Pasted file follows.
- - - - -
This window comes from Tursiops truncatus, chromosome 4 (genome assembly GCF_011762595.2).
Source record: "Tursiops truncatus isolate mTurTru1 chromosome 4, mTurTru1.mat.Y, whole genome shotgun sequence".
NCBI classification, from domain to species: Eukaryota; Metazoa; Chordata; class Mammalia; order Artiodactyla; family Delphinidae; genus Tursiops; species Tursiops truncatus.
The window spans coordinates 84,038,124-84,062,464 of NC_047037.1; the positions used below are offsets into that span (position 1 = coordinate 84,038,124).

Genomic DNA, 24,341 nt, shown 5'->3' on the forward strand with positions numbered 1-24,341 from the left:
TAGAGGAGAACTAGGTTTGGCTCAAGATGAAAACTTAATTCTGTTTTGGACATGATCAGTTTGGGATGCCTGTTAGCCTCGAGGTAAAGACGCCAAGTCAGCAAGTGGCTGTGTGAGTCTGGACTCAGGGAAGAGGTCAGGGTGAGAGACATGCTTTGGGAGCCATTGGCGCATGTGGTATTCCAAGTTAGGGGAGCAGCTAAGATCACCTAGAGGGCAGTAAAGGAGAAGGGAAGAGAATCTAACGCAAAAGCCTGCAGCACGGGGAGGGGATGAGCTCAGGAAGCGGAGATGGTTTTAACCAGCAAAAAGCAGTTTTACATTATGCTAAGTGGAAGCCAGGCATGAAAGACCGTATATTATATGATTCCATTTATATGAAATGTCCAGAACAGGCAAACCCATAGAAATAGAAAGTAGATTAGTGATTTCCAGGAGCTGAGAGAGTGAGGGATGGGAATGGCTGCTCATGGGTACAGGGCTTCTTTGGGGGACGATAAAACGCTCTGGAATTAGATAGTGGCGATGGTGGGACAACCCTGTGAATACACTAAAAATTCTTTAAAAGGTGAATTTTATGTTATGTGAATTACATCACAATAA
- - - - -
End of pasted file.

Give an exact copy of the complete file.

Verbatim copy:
This window comes from Tursiops truncatus, chromosome 4 (genome assembly GCF_011762595.2).
Source record: "Tursiops truncatus isolate mTurTru1 chromosome 4, mTurTru1.mat.Y, whole genome shotgun sequence".
NCBI classification, from domain to species: Eukaryota; Metazoa; Chordata; class Mammalia; order Artiodactyla; family Delphinidae; genus Tursiops; species Tursiops truncatus.
The window spans coordinates 84,038,124-84,062,464 of NC_047037.1; the positions used below are offsets into that span (position 1 = coordinate 84,038,124).

Genomic DNA, 24,341 nt, shown 5'->3' on the forward strand with positions numbered 1-24,341 from the left:
TAGAGGAGAACTAGGTTTGGCTCAAGATGAAAACTTAATTCTGTTTTGGACATGATCAGTTTGGGATGCCTGTTAGCCTCGAGGTAAAGACGCCAAGTCAGCAAGTGGCTGTGTGAGTCTGGACTCAGGGAAGAGGTCAGGGTGAGAGACATGCTTTGGGAGCCATTGGCGCATGTGGTATTCCAAGTTAGGGGAGCAGCTAAGATCACCTAGAGGGCAGTAAAGGAGAAGGGAAGAGAATCTAACGCAAAAGCCTGCAGCACGGGGAGGGGATGAGCTCAGGAAGCGGAGATGGTTTTAACCAGCAAAAAGCAGTTTTACATTATGCTAAGTGGAAGCCAGGCATGAAAGACCGTATATTATATGATTCCATTTATATGAAATGTCCAGAACAGGCAAACCCATAGAAATAGAAAGTAGATTAGTGATTTCCAGGAGCTGAGAGAGTGAGGGATGGGAATGGCTGCTCATGGGTACAGGGCTTCTTTGGGGGACGATAAAACGCTCTGGAATTAGATAGTGGCGATGGTGGGACAACCCTGTGAATACACTAAAAATTCTTTAAAAGGTGAATTTTATGTTATGTGAATTACATCACAATAA